10.5 ---- 28.5 Highbanks Rollway Overlook. Kiosk, i, P (ample). Great views, with platform a little east of short spur trail to the parking lot.
Highbanks Rollway TH to Baxter Bridge Rd (2.7)
Directions: From Buckley: At the light in Buckley go south on First St 0.5 mi, turn left on No. 4 Rd for 4.8 mi. The paved road swings northeast, but follow the gravel road east .3 mi where it turns south then east again (stay on the most traveled road), ending up after 1.4 mi at a parking lot. A short walk brings you to the NCT and overlook. From Kingsley: At the light go south, turn right (west) at Fenton Rd, and left onto Blackman Rd, which dead-ends at County Line Rd. Turn right (west) and continue until pavement takes a sharp right. Follow gravel road east (as above) 1.4 mi.
Description: NCT continues east along high bank ridge with views of the river valley, then turns northeast and drops into a beautiful valley of hardwoods. It then winds eastward with continual drops in elevation, eventually crossing a footbridge over a nice stream. Here you are surrounded by marvelous cedars. The trail continues east, climbing to an overlook before passing through a stand of beech. Trail emerges onto No. 29½ Rd (Baxter Bridge Rd). Baxter Bridge SFCG is .3 mi south, over the bridge and on the left. Parking is available at the river access just north of the bridge.
0.0 ---- 28.53 Trail continues east along the high bank ridge with views of the river valley.
2.55 --- 31.1 Trail crosses a very nice stream (an excellent water source).
2.7 ---- 31.24 No 29 ½ Rd (paved) nr Baxter Bridge. Trail turns left (north) along road. Water .2 mi available south at river access, or in Baxter Bridge State Forest Campground$ which is just south of the bridge (.3 mi south of the NCT), with CG$, w(pump),swm (river), t (pit)
Roadwalk: Baxter to Dell Rd TA (2.6 mi)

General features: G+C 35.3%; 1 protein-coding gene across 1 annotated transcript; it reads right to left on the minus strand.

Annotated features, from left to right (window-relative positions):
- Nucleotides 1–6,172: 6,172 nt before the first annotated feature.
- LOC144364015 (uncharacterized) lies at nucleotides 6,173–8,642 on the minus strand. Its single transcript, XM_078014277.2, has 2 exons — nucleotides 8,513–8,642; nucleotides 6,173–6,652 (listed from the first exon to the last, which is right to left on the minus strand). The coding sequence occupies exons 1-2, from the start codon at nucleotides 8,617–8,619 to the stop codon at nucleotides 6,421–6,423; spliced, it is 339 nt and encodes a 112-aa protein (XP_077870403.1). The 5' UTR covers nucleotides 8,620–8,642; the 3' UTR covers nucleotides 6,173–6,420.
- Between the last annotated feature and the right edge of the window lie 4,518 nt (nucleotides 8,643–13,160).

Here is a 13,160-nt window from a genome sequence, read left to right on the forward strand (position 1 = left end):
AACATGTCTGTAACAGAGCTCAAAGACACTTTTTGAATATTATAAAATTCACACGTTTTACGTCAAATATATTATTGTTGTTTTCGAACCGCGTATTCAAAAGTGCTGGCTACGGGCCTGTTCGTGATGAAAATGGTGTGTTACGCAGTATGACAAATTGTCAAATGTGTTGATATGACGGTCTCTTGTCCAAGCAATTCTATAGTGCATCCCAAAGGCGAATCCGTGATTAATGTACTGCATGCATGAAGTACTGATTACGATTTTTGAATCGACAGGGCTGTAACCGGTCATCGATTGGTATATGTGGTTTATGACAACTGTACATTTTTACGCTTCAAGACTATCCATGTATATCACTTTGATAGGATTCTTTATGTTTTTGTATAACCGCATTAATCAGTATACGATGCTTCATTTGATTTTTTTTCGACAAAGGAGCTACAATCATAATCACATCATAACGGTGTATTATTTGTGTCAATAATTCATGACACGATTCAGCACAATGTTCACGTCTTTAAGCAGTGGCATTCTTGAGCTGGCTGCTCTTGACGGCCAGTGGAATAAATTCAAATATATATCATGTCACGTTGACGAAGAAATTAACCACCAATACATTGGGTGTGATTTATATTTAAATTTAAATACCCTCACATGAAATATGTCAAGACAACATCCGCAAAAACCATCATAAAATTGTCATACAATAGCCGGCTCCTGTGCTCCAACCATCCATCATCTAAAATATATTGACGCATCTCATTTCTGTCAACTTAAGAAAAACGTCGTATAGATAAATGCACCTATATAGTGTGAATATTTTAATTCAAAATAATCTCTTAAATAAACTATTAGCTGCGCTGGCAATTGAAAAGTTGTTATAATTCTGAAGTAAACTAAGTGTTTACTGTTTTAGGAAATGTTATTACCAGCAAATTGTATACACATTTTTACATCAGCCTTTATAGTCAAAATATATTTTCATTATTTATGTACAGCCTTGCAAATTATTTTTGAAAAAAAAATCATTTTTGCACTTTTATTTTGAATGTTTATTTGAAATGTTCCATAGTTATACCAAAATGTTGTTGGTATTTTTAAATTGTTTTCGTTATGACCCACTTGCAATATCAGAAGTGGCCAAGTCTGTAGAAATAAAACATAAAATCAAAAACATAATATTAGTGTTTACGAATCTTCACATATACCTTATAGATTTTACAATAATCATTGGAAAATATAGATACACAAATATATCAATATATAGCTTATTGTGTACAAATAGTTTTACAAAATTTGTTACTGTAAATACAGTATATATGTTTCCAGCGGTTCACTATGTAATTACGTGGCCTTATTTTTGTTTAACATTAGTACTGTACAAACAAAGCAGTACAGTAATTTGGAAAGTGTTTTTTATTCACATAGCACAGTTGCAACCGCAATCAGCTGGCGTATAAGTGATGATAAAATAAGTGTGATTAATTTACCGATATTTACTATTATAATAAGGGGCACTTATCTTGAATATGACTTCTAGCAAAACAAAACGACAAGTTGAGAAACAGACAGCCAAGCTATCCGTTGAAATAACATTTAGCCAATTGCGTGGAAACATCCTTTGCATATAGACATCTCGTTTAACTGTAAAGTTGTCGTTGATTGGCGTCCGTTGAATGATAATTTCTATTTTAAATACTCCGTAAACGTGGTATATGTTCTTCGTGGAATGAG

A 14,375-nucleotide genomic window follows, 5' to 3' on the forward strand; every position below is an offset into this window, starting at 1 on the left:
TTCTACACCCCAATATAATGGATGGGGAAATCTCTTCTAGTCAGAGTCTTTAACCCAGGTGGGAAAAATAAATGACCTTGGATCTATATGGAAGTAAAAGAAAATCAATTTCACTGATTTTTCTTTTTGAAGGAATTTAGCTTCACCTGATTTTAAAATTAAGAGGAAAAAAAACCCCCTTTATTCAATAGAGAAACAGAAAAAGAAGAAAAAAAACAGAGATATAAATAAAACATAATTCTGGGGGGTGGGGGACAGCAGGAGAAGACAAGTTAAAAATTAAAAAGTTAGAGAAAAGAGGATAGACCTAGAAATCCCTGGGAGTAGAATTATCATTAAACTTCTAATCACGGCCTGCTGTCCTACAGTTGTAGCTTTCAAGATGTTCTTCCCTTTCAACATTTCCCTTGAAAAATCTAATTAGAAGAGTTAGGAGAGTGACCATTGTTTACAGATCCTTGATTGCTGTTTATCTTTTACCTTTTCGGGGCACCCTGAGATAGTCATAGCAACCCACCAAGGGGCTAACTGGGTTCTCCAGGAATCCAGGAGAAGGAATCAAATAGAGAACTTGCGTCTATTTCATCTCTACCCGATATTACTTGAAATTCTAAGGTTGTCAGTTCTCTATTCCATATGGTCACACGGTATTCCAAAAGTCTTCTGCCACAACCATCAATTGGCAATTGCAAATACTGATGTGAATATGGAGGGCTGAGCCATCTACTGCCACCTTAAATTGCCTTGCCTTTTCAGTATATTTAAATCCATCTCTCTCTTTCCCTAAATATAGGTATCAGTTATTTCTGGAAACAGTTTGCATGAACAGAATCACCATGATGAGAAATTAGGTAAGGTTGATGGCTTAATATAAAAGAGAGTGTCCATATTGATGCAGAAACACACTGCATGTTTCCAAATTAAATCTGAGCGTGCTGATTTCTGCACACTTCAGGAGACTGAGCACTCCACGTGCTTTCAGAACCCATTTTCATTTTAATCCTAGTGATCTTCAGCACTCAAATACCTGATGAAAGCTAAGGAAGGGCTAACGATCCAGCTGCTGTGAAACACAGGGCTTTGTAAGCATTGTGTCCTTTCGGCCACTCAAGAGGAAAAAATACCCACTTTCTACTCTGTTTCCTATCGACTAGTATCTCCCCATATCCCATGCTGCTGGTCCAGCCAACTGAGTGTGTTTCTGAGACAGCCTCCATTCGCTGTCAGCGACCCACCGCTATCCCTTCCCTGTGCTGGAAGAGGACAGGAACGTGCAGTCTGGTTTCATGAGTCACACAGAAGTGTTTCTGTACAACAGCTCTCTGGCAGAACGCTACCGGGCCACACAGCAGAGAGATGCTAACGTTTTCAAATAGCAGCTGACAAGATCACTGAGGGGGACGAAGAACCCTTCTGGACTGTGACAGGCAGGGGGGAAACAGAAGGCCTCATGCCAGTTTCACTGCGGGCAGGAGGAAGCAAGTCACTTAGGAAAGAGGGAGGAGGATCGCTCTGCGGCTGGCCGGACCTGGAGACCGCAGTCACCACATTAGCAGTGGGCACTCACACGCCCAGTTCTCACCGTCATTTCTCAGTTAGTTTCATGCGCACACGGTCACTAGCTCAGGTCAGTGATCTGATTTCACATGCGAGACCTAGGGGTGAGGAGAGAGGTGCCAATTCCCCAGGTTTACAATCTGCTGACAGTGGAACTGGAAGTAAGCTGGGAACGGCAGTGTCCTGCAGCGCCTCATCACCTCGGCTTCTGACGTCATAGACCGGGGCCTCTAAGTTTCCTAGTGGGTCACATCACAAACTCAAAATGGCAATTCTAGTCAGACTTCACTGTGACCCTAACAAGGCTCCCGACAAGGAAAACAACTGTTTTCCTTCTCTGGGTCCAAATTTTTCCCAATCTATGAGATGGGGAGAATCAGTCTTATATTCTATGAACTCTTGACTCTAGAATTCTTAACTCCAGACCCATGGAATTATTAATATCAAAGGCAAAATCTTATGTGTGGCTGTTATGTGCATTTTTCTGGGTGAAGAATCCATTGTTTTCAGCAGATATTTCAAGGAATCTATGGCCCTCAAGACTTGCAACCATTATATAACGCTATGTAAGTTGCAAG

0.0 –--- 31.24 NCT roadwalk: left (north) on 29 ½ Rd (Summit City Rd)
1.1 ---- 32.34 Right (east) County Line Rd
1.6 ---- 32.84 (Summit City Rd turns north: Road access to Kingsley (6 mi) (for services, supplies). Not blazed. Left (north)on Summit City Rd 5 mi; left (west) on M113 (1 mi) Grocery, restaurant, hardware, laundry, Bogart’s Motel 231 263-5255. These are fairly busy roads (catching a ride might be possible), but if you intend to stay at Bogart's Motel, he may be able to provide a shuttle.
2.6 ---- 33.8 Dell Rd Access
Dell Rd Trail Access to Old US131 SFCG TH (6.2 mi + 1 mi spur trail)
Directions: From the traffic light in Kingsley go east on M113 for one mile, turn south on Summit City Rd for 5 miles, left (east) on County Line Rd for 1.1 mi. Trail is on right (south). Limited parking.
Description: Trail goes south past the gate on the fire lane through second growth forest and pine plantation, then turns left (east) and follows the Manistee River, crossing a couple of bridges, and climbs to a ridge. At the benches and platform there is a road access via Walton and Townline Rds. As the trail approaches Two Bridges TH there is a view of the old railway trestle. A one mile spur trail south takes you to the Old US131 SFCG.
0.0 ---- 33.8 Trail follows a two track fire lane south, and turns left (east) near the river
.75 ---- 34.55 About 1/4 mile after reentering the woods, the trail crosses a stream (a good water source recommended by Andy Mytys).
3.0 ---- 34.2 Trail crosses a creek (another water source recommended by Andy Mytys).